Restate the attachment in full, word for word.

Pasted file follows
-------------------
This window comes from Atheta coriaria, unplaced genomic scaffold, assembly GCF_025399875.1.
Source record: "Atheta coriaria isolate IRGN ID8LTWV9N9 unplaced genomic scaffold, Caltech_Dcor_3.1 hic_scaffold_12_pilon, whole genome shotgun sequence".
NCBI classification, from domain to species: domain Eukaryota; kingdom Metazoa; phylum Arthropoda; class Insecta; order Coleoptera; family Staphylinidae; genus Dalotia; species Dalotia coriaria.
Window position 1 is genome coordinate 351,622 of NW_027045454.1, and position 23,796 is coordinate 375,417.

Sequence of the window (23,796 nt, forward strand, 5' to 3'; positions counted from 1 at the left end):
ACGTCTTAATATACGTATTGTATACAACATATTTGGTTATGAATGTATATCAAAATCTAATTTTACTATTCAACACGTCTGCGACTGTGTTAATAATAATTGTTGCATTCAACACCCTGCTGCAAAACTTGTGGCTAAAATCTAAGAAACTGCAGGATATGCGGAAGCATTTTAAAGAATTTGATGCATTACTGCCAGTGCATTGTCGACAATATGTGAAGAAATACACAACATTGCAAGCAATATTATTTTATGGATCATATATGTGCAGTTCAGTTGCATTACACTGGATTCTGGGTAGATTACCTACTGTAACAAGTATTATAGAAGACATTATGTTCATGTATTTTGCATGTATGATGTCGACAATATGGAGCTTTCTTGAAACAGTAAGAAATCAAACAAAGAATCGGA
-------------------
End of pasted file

This window comes from Atheta coriaria, unplaced genomic scaffold, assembly GCF_025399875.1.
Source record: "Atheta coriaria isolate IRGN ID8LTWV9N9 unplaced genomic scaffold, Caltech_Dcor_3.1 hic_scaffold_12_pilon, whole genome shotgun sequence".
NCBI classification, from domain to species: domain Eukaryota; kingdom Metazoa; phylum Arthropoda; class Insecta; order Coleoptera; family Staphylinidae; genus Dalotia; species Dalotia coriaria.
Window position 1 is genome coordinate 351,622 of NW_027045454.1, and position 23,796 is coordinate 375,417.

Sequence of the window (23,796 nt, forward strand, 5' to 3'; positions counted from 1 at the left end):
ACGTCTTAATATACGTATTGTATACAACATATTTGGTTATGAATGTATATCAAAATCTAATTTTACTATTCAACACGTCTGCGACTGTGTTAATAATAATTGTTGCATTCAACACCCTGCTGCAAAACTTGTGGCTAAAATCTAAGAAACTGCAGGATATGCGGAAGCATTTTAAAGAATTTGATGCATTACTGCCAGTGCATTGTCGACAATATGTGAAGAAATACACAACATTGCAAGCAATATTATTTTATGGATCATATATGTGCAGTTCAGTTGCATTACACTGGATTCTGGGTAGATTACCTACTGTAACAAGTATTATAGAAGACATTATGTTCATGTATTTTGCATGTATGATGTCGACAATATGGAGCTTTCTTGAAACAGTAAGAAATCAAACAAAGAATCGGA